Thursday, January 28, 2010

Whole Foods Beer School

Last semester I taught a cooking class for low-income children through the non-profit organization Common Threads. It was a lot of work, but turned out to be a great experience. The kids were so excited about cooking and nutrition, and they soaked up the information they learned in class. The class was held at the Whole Foods in the South Loop, and I spent a lot of time in that store researching ingredients and shopping before each class.

I stumbled across the Chicago Whole Foods newsletter early on in the semester, and I couldn't help but notice a beer class being offered once a month at the Lakeview store. We had already taken note of the solid beer selection at the South Loop store, so we were intrigued by this opportunity. Conveniently, the Lakeview location is a lot closer to where we live, so Joe and I decided to check in out. We've now attended beer school for 4 of the last 5 months, so I guess you could say we liked it! The classes are $10 each, and they're run by a couple Whole Foods employees who are really passionate about good beer. The people who attend the classes are really nice, and they try to keep it more like a club than a class, where everyone is welcome to contribute. I've gotten a chance to taste a lot of beers that I would never choose to order on my own, and I've been pleasantly surprised by many of them.

This month I finally remembered to take an info sheet home with me, and I figured if I write about the beers right here then I'll have a resource to look back at. The January class was a chance for the new beer buyer to share some brews that he'd recently brought in, so it was a bit of a random mix. Here's what we tasted this time around:


First up was Mc Chouffe Brown Ale, from Brasserie d'Achouffe in Belgium. This was a pretty mild beer, without too much of a "brown" caramelized taste. It was sweet, with only a hint of hoppy flavor. It was mild and balanced. Not as good as La Chouffe, which is one of my all time favorites, but pretty decent. Joe and I rated it 7.5/10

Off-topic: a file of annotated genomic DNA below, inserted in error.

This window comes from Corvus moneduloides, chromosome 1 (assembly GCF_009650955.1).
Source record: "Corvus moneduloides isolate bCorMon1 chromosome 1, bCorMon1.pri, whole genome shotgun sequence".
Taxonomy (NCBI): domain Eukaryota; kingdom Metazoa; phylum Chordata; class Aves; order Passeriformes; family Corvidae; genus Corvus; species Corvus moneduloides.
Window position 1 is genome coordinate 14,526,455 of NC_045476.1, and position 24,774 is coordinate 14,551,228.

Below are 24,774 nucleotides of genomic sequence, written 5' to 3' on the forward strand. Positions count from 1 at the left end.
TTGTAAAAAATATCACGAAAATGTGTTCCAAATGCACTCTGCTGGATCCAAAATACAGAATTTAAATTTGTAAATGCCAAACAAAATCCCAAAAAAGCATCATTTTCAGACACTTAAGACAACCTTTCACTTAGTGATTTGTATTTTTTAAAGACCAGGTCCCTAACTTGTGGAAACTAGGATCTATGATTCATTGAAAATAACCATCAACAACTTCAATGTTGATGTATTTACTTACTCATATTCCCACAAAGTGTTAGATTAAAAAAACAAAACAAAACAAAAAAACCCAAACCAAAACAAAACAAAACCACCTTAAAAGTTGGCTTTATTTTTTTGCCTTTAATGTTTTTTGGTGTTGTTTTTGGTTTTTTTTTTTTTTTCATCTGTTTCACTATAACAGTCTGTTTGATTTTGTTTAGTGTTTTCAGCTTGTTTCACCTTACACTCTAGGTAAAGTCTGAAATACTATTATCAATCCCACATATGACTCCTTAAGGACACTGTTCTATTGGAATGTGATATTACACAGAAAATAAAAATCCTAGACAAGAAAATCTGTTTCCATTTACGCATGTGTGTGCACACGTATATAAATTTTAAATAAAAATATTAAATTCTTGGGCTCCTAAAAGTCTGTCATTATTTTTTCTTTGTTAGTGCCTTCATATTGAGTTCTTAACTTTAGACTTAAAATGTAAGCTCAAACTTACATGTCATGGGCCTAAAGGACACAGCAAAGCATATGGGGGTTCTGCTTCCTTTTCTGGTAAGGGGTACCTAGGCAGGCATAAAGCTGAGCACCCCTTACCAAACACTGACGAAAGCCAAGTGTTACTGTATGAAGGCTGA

(picture from http://www.duvel.be/pages/Main.aspx?culture=en&pageid=merken/achouffe/merken)







Next we tried the Double Dog Double IPA from Flying Dog Brewery in Denver/Maryland. I've had a few other brews from Flying Dog, but this one was new to me. It was STRONG! 11%, which is pretty crazy. It reminded us of Sierra Nevada Torpedo, which is intensely hoppy. This is a slow sipping beer, both from the alcohol content and the strong hoppy flavor. Our vote was 8/10
(Image from http://www.philliesnation.com/archives/2009/09/gameday-mets-63-80-at-phillies-81-60/)


After that we tried two brews from Hoppin' Frog brewery in Akron, Ohio. The first, Bodacious Black and Tan, was our least favorite of the night. It tasted like a pretty mild stout, with a nice roasted coffee flavor. When we compared it to the second brew, the BORIS Barrel-Aged Imperial Oatmeal Stout, it seemed crazy to wreck the stout by making it into a black and tan. The stout was aged in whiskey barrels, but didn't taste too strongly of whiskey. It was full bodied and smooth, and I was really surprised at how much I liked it! I have always said I'm not a big fan of stouts and other dark beers, but this drink made me reconsider my stance. We gave the Black & Tan 6.5 out of 10, and the Imperial Oatmeal Stout was 9/10.


This edition of beer school concluded with a local stout from Half Acre, which is only about a mile away from our condo. The Big Hugs Imperial Stout was surprising and bursting with coffee flavor. It almost tasted more like coffee than beer! The coffee is roasted by a local guy here in Chicago, which is a nice touch. Tasting Table wrote all about it a few weeks ago. We still haven't been by their brewery, but it will happen SOON!




Anything we're missing out on? We always love recommendations!

1 comment:

  1. Look at you guys blogging away... It's kind of e-romantic.

    ReplyDelete